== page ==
I’ve heard on a number of occasions that Microsoft collaborated with Intel—as it did with PC makers, partners, and customers—on the design of Windows 10. But this past week, the microprocessor giant outlined the key ways that it contributed to Microsoft’s latest OS. And its involvement was perhaps a bit extensive than many had realized.
“Great engineering takes precisely choreographed interactions between hardware and software. It also takes trusted partnerships,” Intel senior vice president and general manager Doug Fisher writes in the firm’s Software and Services blog. “The launch of Windows 10 represented both: new milestones in integrated technology capabilities and 21 years of an Intel-Microsoft partnership that has delivered 11 generations of Windows OS products optimized on 17 generations of Intel Architecture.”
On that note, Fisher highlights four key ways in which Intel contributed to Windows 10.
“Intel engaged early with Microsoft to help bring Cortana’s innovative and extensive capabilities to life,” Fisher explains. “Intel engineers optimized speech algorithms and voice activation, improved microphone implementations, reduced power consumption, and enhanced responsiveness. Much of this work applies to all Windows 10 systems in the ecosystem. In addition, we implemented optimizations to take advantage of specific Intel hardware features.”
That last bit is an interesting point: Much of Intel’s work on Cortana benefited the Windows 10 ecosystem broadly, meaning that devices on AMD (PC/tablet) or ARM (phone) were positively impacted as well. But the implication here is that those on Intel platforms will see better performance and functionality.
And it gets even better on PCs based on the new 6th Generation Intel Core processor family, Fisher says. On such hardware, Windows 10 offloads the keyword spotter algorithm—which listens for phrases like “Hey Cortana”—to a dual-core digital signal processor within the processor SoC, providing better energy efficiency. And these new Intel-based systems also support Cortana extensibility so that developers can integrate their apps with Cortana speech control (as Netflix did recently with its app).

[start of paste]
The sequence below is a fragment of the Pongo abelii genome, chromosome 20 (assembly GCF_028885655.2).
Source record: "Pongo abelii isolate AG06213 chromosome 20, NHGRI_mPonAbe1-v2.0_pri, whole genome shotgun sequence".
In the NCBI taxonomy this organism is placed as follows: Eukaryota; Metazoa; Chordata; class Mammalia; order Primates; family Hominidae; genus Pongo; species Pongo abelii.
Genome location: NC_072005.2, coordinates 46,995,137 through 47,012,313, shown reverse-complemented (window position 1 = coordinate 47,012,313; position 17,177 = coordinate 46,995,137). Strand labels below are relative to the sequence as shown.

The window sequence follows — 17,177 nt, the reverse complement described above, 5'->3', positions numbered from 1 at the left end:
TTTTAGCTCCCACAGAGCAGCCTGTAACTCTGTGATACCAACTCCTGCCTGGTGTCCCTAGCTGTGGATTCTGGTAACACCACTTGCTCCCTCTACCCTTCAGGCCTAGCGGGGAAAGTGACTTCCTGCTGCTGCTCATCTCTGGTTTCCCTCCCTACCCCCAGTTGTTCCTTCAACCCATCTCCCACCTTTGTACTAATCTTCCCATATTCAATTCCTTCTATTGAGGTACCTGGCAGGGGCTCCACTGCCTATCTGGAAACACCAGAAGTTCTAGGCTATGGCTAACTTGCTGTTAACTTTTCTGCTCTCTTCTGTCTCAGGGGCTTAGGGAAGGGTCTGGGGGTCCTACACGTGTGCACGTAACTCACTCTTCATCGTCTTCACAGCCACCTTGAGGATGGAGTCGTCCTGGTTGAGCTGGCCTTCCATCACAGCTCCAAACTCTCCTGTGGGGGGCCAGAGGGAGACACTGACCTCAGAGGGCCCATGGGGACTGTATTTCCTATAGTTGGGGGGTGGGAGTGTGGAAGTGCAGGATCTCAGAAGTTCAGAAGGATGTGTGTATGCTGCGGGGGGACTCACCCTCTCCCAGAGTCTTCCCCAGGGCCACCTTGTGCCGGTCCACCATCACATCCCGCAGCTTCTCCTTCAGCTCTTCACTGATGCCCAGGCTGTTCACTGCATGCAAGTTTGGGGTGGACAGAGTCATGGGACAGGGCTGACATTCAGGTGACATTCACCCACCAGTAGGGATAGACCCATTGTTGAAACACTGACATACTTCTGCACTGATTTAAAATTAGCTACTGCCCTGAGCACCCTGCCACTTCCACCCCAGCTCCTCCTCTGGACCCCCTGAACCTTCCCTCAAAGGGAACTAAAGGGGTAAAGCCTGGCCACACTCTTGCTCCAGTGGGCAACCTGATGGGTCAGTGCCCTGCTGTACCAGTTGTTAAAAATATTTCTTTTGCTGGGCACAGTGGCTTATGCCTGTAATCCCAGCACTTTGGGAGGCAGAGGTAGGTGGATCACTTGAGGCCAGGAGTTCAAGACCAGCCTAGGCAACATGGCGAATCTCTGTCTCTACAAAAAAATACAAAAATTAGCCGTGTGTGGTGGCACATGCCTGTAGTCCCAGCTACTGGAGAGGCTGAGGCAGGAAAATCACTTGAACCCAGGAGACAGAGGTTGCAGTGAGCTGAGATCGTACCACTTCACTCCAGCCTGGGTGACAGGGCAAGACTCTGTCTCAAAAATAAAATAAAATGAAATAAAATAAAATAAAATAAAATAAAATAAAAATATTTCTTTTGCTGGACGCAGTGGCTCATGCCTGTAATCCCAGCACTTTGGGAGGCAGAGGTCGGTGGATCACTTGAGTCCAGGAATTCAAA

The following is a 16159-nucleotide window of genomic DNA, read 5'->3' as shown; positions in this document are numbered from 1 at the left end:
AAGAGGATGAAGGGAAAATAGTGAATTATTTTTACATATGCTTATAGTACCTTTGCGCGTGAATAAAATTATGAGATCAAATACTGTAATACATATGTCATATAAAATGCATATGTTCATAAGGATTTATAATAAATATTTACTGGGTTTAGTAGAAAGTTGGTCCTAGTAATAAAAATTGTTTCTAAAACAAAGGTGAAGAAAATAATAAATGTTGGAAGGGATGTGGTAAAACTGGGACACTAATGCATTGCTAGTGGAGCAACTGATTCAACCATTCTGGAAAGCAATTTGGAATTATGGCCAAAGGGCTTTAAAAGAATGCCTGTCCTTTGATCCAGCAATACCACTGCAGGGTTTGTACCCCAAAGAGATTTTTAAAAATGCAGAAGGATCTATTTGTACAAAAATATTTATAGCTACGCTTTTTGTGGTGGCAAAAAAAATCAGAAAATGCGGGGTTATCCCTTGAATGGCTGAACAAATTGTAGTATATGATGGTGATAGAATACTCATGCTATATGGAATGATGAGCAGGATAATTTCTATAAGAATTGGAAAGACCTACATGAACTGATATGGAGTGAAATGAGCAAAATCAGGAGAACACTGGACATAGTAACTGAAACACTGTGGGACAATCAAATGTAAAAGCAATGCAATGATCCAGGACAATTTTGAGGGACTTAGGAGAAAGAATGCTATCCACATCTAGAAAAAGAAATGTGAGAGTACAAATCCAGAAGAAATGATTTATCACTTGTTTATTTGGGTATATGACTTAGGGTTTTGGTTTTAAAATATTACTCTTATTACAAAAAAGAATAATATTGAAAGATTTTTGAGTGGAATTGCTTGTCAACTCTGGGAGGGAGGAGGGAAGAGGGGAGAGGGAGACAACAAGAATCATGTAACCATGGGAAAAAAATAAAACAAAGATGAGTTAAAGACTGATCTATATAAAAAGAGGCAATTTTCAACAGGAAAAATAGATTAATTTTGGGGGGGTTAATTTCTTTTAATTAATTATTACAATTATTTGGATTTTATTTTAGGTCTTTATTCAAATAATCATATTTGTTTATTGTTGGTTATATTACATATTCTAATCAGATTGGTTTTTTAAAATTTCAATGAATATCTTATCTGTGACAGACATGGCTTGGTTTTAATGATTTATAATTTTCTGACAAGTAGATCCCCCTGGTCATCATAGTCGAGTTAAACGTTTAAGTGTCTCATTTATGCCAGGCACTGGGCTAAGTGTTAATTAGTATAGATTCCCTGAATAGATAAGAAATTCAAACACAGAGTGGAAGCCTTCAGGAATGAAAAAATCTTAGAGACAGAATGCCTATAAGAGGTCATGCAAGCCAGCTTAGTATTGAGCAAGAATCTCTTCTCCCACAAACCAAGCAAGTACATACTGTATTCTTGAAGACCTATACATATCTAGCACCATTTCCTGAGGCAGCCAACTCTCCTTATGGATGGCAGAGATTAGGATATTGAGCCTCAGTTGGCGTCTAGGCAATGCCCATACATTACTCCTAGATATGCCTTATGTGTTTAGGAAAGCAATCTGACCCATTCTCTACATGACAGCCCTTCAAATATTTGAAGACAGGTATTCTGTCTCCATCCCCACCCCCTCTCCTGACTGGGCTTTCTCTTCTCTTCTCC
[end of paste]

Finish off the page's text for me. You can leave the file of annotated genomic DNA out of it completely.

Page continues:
Anyone interested in Windows Hello knows that the go-to device right now is Intel’s RealSense camera. So you won’t be surprised to discover that Intel was big part of Windows Hello.
“We analyzed the end-to-end system and devised performance optimizations to ensure that Windows Hello authenticates users on Intel platforms quickly,” he writes. “We also made sure that the system could operate across a wide range of lighting environments.” I can verify both of those claims. Check out Windows 10: Hands-On with Windows Hello Facial Recognition for my write-up.
WiGig is a technology for enabling “no wires” computing. What it really is, is an evolution of Wi-Fi called 802.11ad (where the current version is 802.11ac, which is sometimes called Gigabit Wi-Fi). But the big difference is that WiGig won’treplace previous Wi-Fi versions because of range issues. So it works alongside 802.11ac in the same chipset.
Here’s Intel’s take on this technology in Windows 10.
“Intel worked closely with Microsoft to integrate WiGig technology in Windows 10 and enable wireless docking as part of a key native user experience of the new OS. This experience is similar to how a smartphone pairs with Bluetooth; once in range, the phone automatically connects. This wireless docking works with a wide variety of displays and USB peripherals.”
I know what you’re thinking—mostly because I was thinking the same thing: How can Intel take any credit for Microsoft Edge, the new web browser in Windows ?
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